Goes without saying: Crash safety

by .

CINEMA 4D is known for its stability. While other 3D packages sometimes tend to randomly crash on you several times a day, CINEMA 4D runs stable and does not crash very often.

When you develop plugins for CINEMA 4D, you want to add functionality without making the whole application instable.

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Null Pointer checks

One of the most common reasons for crashes are NULL pointers that are accessed without checking first.

Allocating objects

When you allocate an instance of a class, you should always check for NULL pointers! This little check does not cost you much time but effectively prevents crashes. The point is, you can’t just believe that something has been successfully allocated, you have to know it. If the computer is running out of memory, or if the memory is highly fragmented, and you’re allocating a huge amount of memory, allocation might fail.

BaseObject* CreatePlane(Real width, Real height)
{
  BaseObject* op = BaseObject::Alloc(Oplane);
  BaseContainer* bc = op->GetDataInstance();
  bc->SetReal(PRIM_PLANE_WIDTH, width);
  bc->SetReal(PRIM_PLANE_HEIGHT, height);
  return op;
}

// ... later ...

BaseDocument* doc = GetActiveDocument();
BaseObject* plane = CreatePlane(RCO 200.0, RCO 300.0);

plane->SetName("My new plane");
doc->InsertObject(plane, NULL, NULL);

This code might work fine, but it might also just crash on some machines. Can you see how many potential crashes we have in this code? If you think “4”, you are right. There are four locations that could cause a crash.

BaseObject* CreatePlane(Real width, Real height)
{
  BaseObject* op = BaseObject::Alloc(Oplane);
  BaseContainer* bc = op->GetDataInstance();  // Access a member function of "op" without knowing if "op" has been allocated!
  bc->SetReal(PRIM_PLANE_WIDTH, width);       // Access a member function of "bc" without knowing if "bc" is valid!
  bc->SetReal(PRIM_PLANE_HEIGHT, height);
  return op;
}

// ... later ...

BaseDocument* doc = GetActiveDocument();
BaseObject* plane = CreatePlane(RCO 200.0, RCO 300.0);

plane->SetName("My new plane");               // Access a member function of "plane" without knowing if "plane" has been allocated!
doc->InsertObject(plane, NULL, NULL);         // Access a member function of "doc" without knowing if "doc" is valid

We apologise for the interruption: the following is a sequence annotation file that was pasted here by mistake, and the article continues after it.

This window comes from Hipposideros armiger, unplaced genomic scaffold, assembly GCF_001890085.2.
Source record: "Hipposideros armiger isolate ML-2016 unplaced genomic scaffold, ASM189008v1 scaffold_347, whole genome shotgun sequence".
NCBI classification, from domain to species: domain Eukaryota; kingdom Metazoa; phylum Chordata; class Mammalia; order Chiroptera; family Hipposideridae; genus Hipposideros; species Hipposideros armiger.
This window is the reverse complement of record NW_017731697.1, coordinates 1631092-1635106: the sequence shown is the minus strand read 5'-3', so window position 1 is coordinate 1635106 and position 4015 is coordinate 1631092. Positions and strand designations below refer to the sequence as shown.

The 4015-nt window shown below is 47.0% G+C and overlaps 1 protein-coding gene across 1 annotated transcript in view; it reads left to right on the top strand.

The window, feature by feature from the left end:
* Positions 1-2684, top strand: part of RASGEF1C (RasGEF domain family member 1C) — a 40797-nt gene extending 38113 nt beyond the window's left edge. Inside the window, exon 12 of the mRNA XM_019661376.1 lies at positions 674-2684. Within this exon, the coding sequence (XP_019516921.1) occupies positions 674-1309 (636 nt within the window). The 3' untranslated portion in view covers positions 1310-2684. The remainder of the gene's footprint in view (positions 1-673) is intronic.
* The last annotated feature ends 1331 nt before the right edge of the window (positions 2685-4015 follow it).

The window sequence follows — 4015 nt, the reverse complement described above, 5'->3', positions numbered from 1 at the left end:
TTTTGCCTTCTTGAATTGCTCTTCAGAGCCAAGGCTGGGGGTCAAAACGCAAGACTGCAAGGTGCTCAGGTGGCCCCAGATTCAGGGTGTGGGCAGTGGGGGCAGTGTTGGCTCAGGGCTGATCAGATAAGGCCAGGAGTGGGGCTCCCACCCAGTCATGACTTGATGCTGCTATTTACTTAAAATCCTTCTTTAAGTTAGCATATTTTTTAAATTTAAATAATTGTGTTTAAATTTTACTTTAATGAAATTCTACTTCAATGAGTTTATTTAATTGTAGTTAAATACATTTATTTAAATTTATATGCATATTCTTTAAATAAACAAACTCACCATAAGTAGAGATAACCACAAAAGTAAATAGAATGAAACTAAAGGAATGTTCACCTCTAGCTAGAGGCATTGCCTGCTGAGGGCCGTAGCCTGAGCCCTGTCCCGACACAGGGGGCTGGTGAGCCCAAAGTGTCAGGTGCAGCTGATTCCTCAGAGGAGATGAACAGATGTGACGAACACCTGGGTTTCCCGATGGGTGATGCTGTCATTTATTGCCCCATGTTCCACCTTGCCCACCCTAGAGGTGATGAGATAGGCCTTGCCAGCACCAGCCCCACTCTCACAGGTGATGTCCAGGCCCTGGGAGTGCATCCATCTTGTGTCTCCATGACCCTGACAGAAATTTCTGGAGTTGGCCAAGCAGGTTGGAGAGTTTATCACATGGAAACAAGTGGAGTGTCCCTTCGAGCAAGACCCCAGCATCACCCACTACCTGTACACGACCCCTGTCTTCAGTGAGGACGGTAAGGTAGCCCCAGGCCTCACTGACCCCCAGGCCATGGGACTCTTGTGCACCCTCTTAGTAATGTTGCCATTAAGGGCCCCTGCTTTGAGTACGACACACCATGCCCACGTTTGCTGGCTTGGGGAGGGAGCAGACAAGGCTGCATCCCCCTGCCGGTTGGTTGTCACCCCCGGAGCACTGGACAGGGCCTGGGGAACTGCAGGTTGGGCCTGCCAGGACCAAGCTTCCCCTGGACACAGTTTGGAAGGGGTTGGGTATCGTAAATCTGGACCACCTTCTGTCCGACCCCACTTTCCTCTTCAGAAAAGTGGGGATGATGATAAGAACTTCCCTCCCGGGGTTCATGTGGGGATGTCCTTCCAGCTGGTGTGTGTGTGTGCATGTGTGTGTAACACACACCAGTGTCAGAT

Even if it might seem unlikely that one of these situations might occur, it is possible. Adding some extra checks won’t hurt anybody, won’t decrease performance and effectively prevent your plugin from crashing:

BaseObject* CreatePlane(Real width, Real height)
{
  BaseObject* op = BaseObject::Alloc(Oplane);
  if (!op) return NULL;                        // Cancel if "op" has not been allocated

  BaseContainer* bc = op->GetDataInstance();
  if (!bc)                                     // Check if "bc" has been successfully retrieved
  {                                              // if not...
    BaseObject::Free(op);                        // ...free the already allocated "op"
    return NULL;                                 // ...and cancel
  }

  bc->SetReal(PRIM_PLANE_WIDTH, width);
  bc->SetReal(PRIM_PLANE_HEIGHT, height);

  return op;
}

// ... later ...

BaseDocument* doc = GetActiveDocument();
if (!doc) return;      // If there's no document at all, cancel (from whatever function we're in)

BaseObject* plane = CreatePlane(RCO 200.0, RCO 300.0);
if (!plane) return;    // If no plane has been created, cancel

plane->SetName("My new plane");
doc->InsertObject(plane, NULL, NULL);

Voilà, the code is now crash safe.

Allocating memory

Of course, Null Pointer checks should always be performed. Not only when allocating C4D objects, but generally always when memory is allocated for any purpose.

Real* myRealArray = GeAllocType(Real, 4096);
if (!myRealArray) return NULL;  // Check for NULL, in case the allocation was not successful
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